ESG in general, and decarbonisation specifically, are at the heart of Energean’s operations. The majority of natural gas that we produce in the East Mediterranean can be seen to be the catalyst for and foundation of a more sustainable energy dynamic.
The molecules we produce can replace more pollutive fuels such as coal and fuel oil. Gas has a long-term transitionary role as the complementary energy source to inherently intermittent renewable energy.
We have invested both time and capital in ensuring that we can be the best version of Energean that we can be. Energean was the first international exploration and production company to announce a NZ target. We are committed to this path and aim to hit NZ in 2050. Core examples of this investment are as follows:
- New Climate Change Policy
- Established an Environment, Safety, and Social Responsibility Committee, which focuses on climate change and ESG issues.
- Executive pay linked to ESG performance since 2020
- Incorporating carbon pricing into our investment decision-making process since 2020.
- Our zero routine-flaring policy remains effective across the entire portfolio.
- This structural investment has resulted in significant success across a range of metrics:
- 22% decrease in Scope 1 emissions compared to 2020.
- 84% decrease in net Scope 2 emissions compared to 2020.
- 100% of Scope 2 emissions reduction at our operated sites due to the introduction of green electricity.
- 73% reduction in carbon intensity over the period 2019-2021; targeting >85% reduction over 2019-2025
- Improved our CDP Climate Change rating from B- in 2020 to B in 2021 and our Supplier Engagement rating from B to A-.
At COP, we will argue that prudently and efficiently produced hydrocarbons, particularly natural gas, are a vital component of a just transition. It is important to understand the broader socio-economic benefits of natural gas as well as its foundational role in creating a more sustainable energy dynamic.
The trilemma must not be forgotten. Energy must be secure, reliable, affordable, and sustainable. Natural gas is a mature and well-understood energy source that can meet the needs of millions of people around the world, underwriting broader industrial employment as well as basic human needs such as heat and light. Natural gas remains far cleaner than coal or fuel oil and its inherent flexibility makes it the perfect partner for intermittent renewable energy – where the technology remains somewhat immature, not least in terms of energy storage.
Every molecule of gas that we produce in Egypt has multiple benefits.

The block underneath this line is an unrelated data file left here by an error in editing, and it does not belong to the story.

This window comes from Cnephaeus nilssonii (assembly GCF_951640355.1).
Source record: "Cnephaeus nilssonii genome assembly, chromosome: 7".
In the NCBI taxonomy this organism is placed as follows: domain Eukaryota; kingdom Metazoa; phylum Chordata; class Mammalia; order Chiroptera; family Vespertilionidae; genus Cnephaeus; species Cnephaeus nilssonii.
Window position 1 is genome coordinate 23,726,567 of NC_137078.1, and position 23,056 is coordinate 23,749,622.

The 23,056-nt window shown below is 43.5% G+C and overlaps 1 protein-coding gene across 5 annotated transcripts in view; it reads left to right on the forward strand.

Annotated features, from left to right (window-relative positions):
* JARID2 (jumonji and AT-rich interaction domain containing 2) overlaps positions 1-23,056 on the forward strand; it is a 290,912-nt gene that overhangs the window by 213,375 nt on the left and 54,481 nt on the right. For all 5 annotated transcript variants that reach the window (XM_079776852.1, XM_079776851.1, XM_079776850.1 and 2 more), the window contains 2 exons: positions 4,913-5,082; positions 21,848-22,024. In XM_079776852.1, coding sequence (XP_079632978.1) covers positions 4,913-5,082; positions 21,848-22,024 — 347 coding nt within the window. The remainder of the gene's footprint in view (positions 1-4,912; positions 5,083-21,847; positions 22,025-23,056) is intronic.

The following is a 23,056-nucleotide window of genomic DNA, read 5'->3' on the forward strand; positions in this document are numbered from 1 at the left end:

- Domestically produced gas does not have to be transported from another market – thereby reducing emissions risk.
- Domestically produced gas reduces reliance on more pollutive fuels such as heavy oil or coal.
- Domestically produced gas enhanced energy security and underwrites investment in an industrial economy.
- Domestically produced gas can be exported, creating significant revenues for the Egyptian treasury.
A number of countries have recently found that an overreliance on energy imports can create catastrophic socio-economic and political consequences. We, therefore, congratulate Egyptian policymakers for encouraging upstream investment, ensuring that Egypt can crystalize value from its subsoil wealth.
All of the issues considered above are particularly relevant in the Eastern Mediterranean. Egyptian demand for natural gas is significant as it looks to create socio-economic value for its 100+ million population and to remove fuel oil from the energy mix. In a not dissimilar dynamic, Israel wants both enhanced competition and energy security, as well as moving to fully replace coal with gas and then gas and renewables.
Locally produced natural gas helps drive both of these positive decarbonisation dynamics. A developing interconnected energy market can bring countries and people closer together, in a region that has previously known significant volatility.
Finally, we have to understand that, particularly when considering the heavy industry, natural gas will always have a role in the energy dynamic – because of the inherent efficiency of molecular energy over electrons. This is where policymakers have to consider a broader balance of environmental and socio-economic value creation and the engineering limits of decarbonisation.